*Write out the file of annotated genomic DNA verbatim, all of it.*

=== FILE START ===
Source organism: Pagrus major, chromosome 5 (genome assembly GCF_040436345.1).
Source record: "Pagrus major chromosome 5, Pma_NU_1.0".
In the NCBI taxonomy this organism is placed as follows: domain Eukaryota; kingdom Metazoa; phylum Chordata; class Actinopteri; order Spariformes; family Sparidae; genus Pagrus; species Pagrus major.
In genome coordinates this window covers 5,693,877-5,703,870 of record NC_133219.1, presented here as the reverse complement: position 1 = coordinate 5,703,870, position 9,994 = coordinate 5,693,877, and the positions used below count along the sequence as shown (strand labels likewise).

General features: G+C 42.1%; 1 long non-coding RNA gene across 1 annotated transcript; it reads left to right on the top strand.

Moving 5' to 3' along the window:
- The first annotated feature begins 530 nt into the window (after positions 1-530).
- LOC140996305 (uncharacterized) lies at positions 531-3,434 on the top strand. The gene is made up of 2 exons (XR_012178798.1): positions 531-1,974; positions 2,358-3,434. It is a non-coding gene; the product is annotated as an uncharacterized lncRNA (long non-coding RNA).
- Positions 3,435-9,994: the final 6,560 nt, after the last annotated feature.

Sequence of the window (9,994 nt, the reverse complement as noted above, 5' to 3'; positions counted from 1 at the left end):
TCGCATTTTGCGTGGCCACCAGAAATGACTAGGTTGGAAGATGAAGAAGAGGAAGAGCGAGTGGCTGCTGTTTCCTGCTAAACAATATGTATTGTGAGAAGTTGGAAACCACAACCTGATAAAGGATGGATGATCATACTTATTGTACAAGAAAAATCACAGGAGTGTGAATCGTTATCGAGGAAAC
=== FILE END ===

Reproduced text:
Source organism: Pagrus major, chromosome 5 (genome assembly GCF_040436345.1).
Source record: "Pagrus major chromosome 5, Pma_NU_1.0".
In the NCBI taxonomy this organism is placed as follows: domain Eukaryota; kingdom Metazoa; phylum Chordata; class Actinopteri; order Spariformes; family Sparidae; genus Pagrus; species Pagrus major.
In genome coordinates this window covers 5,693,877-5,703,870 of record NC_133219.1, presented here as the reverse complement: position 1 = coordinate 5,703,870, position 9,994 = coordinate 5,693,877, and the positions used below count along the sequence as shown (strand labels likewise).

General features: G+C 42.1%; 1 long non-coding RNA gene across 1 annotated transcript; it reads left to right on the top strand.

Moving 5' to 3' along the window:
- The first annotated feature begins 530 nt into the window (after positions 1-530).
- LOC140996305 (uncharacterized) lies at positions 531-3,434 on the top strand. The gene is made up of 2 exons (XR_012178798.1): positions 531-1,974; positions 2,358-3,434. It is a non-coding gene; the product is annotated as an uncharacterized lncRNA (long non-coding RNA).
- Positions 3,435-9,994: the final 6,560 nt, after the last annotated feature.

Sequence of the window (9,994 nt, the reverse complement as noted above, 5' to 3'; positions counted from 1 at the left end):
TCGCATTTTGCGTGGCCACCAGAAATGACTAGGTTGGAAGATGAAGAAGAGGAAGAGCGAGTGGCTGCTGTTTCCTGCTAAACAATATGTATTGTGAGAAGTTGGAAACCACAACCTGATAAAGGATGGATGATCATACTTATTGTACAAGAAAAATCACAGGAGTGTGAATCGTTATCGAGGAAAC